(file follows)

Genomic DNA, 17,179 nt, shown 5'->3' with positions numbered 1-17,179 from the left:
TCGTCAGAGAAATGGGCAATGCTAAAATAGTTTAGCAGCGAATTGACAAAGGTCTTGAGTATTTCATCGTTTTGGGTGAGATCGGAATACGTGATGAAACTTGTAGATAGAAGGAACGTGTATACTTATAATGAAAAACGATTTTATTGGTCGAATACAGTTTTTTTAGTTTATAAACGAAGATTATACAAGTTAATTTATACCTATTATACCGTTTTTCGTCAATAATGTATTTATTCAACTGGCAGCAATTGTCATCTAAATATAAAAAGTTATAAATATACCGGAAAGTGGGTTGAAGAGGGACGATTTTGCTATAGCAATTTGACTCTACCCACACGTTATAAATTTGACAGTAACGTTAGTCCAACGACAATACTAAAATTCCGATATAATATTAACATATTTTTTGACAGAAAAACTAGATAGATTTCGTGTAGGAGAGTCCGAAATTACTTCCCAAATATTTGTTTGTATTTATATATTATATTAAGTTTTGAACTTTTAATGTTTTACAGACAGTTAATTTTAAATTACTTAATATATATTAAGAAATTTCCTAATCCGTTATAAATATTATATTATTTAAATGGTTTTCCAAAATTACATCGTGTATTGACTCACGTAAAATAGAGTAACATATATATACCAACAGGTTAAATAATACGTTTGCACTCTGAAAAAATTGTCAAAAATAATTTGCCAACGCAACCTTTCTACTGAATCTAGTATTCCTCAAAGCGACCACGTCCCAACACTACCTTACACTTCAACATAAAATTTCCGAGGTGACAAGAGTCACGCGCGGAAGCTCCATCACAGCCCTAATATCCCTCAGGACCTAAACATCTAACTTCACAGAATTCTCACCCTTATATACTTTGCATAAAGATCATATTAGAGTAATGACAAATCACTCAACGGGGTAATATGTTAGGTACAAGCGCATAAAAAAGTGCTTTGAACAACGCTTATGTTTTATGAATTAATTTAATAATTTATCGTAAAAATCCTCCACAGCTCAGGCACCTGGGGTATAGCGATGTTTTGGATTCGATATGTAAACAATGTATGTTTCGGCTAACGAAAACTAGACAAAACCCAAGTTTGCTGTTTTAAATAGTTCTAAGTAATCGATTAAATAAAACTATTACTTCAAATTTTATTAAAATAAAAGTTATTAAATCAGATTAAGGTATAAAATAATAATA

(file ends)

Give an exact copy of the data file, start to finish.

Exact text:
Genomic DNA, 17,179 nt, shown 5'->3' with positions numbered 1-17,179 from the left:
TCGTCAGAGAAATGGGCAATGCTAAAATAGTTTAGCAGCGAATTGACAAAGGTCTTGAGTATTTCATCGTTTTGGGTGAGATCGGAATACGTGATGAAACTTGTAGATAGAAGGAACGTGTATACTTATAATGAAAAACGATTTTATTGGTCGAATACAGTTTTTTTAGTTTATAAACGAAGATTATACAAGTTAATTTATACCTATTATACCGTTTTTCGTCAATAATGTATTTATTCAACTGGCAGCAATTGTCATCTAAATATAAAAAGTTATAAATATACCGGAAAGTGGGTTGAAGAGGGACGATTTTGCTATAGCAATTTGACTCTACCCACACGTTATAAATTTGACAGTAACGTTAGTCCAACGACAATACTAAAATTCCGATATAATATTAACATATTTTTTGACAGAAAAACTAGATAGATTTCGTGTAGGAGAGTCCGAAATTACTTCCCAAATATTTGTTTGTATTTATATATTATATTAAGTTTTGAACTTTTAATGTTTTACAGACAGTTAATTTTAAATTACTTAATATATATTAAGAAATTTCCTAATCCGTTATAAATATTATATTATTTAAATGGTTTTCCAAAATTACATCGTGTATTGACTCACGTAAAATAGAGTAACATATATATACCAACAGGTTAAATAATACGTTTGCACTCTGAAAAAATTGTCAAAAATAATTTGCCAACGCAACCTTTCTACTGAATCTAGTATTCCTCAAAGCGACCACGTCCCAACACTACCTTACACTTCAACATAAAATTTCCGAGGTGACAAGAGTCACGCGCGGAAGCTCCATCACAGCCCTAATATCCCTCAGGACCTAAACATCTAACTTCACAGAATTCTCACCCTTATATACTTTGCATAAAGATCATATTAGAGTAATGACAAATCACTCAACGGGGTAATATGTTAGGTACAAGCGCATAAAAAAGTGCTTTGAACAACGCTTATGTTTTATGAATTAATTTAATAATTTATCGTAAAAATCCTCCACAGCTCAGGCACCTGGGGTATAGCGATGTTTTGGATTCGATATGTAAACAATGTATGTTTCGGCTAACGAAAACTAGACAAAACCCAAGTTTGCTGTTTTAAATAGTTCTAAGTAATCGATTAAATAAAACTATTACTTCAAATTTTATTAAAATAAAAGTTATTAAATCAGATTAAGGTATAAAATAATAATA